Editorial: We’re More than Halfway Done! Here’s how to Avoid Burnout
by: Bailey Weber
There is a little over a month until the last day of the semester, and it has flown by. Midterm exams are already behind us, as Midterm Elections approach. Fall Break is long gone and it’s almost time for our Thanksgiving Break. However, we still have a few weeks before then.
Students are itching for their time off, and rightfully so. The semester has been rigorous and they have been working hard. But this does not come without some burnout.
College students’ mental health is worsening, according to the American Psychological Association. 60% of students in the 2020-2021 school year had at least one mental health crisis. This can come from being too involved on campus, a difficult course load, or even missing home.
Students can sense signs of burnout if they are feeling exhausted, having an increase of anxiety or irritability, or feeling less enthusiastic about school. If you begin to feel this way, it may be time to talk to someone or start using tricks to avoid burning out.
A way to slow down disengagement is to learn how to say no, instead of taking on everything that is handed to you. It may feel like there is pressure to take charge of situations presented to you, but learning to say no will allow you to rest and take care of yourself first.
Another way to avoid burnout is learning better time management skills. It is important to take breaks, avoid multitasking, and block out distractions. Your friends, phone, and show will be there once the assignment is completed.
Making time for your hobbies and fun activities is one of the most important ways to avoid burnout. Attend events on campus, and check when they are by using Engage. I recommend Therapy Dog Tuesdays since it allows me to just relax and pet some pups! Join a club that interests you. Clubs on campus are always looking for more general members. Go to a sporting event to cheer and support your Bobcats.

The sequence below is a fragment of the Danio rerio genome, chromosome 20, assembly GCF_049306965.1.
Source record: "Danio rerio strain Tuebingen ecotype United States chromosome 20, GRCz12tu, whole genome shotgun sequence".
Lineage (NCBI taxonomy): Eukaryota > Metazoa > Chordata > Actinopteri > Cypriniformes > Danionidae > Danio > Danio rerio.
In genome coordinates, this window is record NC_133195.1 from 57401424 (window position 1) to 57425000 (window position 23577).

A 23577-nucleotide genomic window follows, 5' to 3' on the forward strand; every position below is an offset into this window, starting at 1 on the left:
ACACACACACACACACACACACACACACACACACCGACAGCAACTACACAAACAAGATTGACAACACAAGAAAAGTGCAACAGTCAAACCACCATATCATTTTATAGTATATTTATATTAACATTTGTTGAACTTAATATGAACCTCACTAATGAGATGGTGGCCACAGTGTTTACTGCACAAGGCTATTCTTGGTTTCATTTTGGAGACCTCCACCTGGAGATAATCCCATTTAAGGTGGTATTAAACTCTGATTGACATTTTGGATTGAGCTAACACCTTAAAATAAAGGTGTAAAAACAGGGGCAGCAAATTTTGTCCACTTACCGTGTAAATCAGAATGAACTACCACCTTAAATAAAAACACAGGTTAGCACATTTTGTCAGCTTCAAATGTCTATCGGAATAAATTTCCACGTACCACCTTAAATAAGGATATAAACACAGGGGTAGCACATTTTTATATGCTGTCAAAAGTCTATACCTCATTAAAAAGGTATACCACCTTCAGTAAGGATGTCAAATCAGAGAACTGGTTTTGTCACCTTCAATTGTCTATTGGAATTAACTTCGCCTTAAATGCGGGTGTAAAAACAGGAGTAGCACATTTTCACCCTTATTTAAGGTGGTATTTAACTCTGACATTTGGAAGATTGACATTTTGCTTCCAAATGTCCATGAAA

Getting away from your work and allowing yourself to decompress can help you recharge and feel less stressed about assignments.
If you continue to feel overwhelmed, schedule an appointment with the Counseling Center. Talking to someone may help students relax and feel like they have a person on their side.
Learn to just breathe. The semester is almost over. We can do this.
Other articles in vol.17 issue 3:
Commander Redman Visits Pitt-Greensburg for Q&A
Midterm Election Candidates and Their Stances
President Biden Announces Student Loan Forgiveness
Adagio Health and Health Center Offer Free STI Testing
New Strain of COVID-19 Coming to Campus
People of Pitt-Greensburg: Lead Community Assistant, Breanna Tomsey
Phi Eta Sigma’s Annual Oktoberfest Event
Fall Festivities in the Area this Season
Annual Academic Village Senate Halloween Party
The End of an Era: “Halloween Ends”
Play Your Heart Out: “Gotham Knights”
Stream Your Heart Out: “Dahmer – Monster: The Jeffery Dahmer Story”
Leave a Reply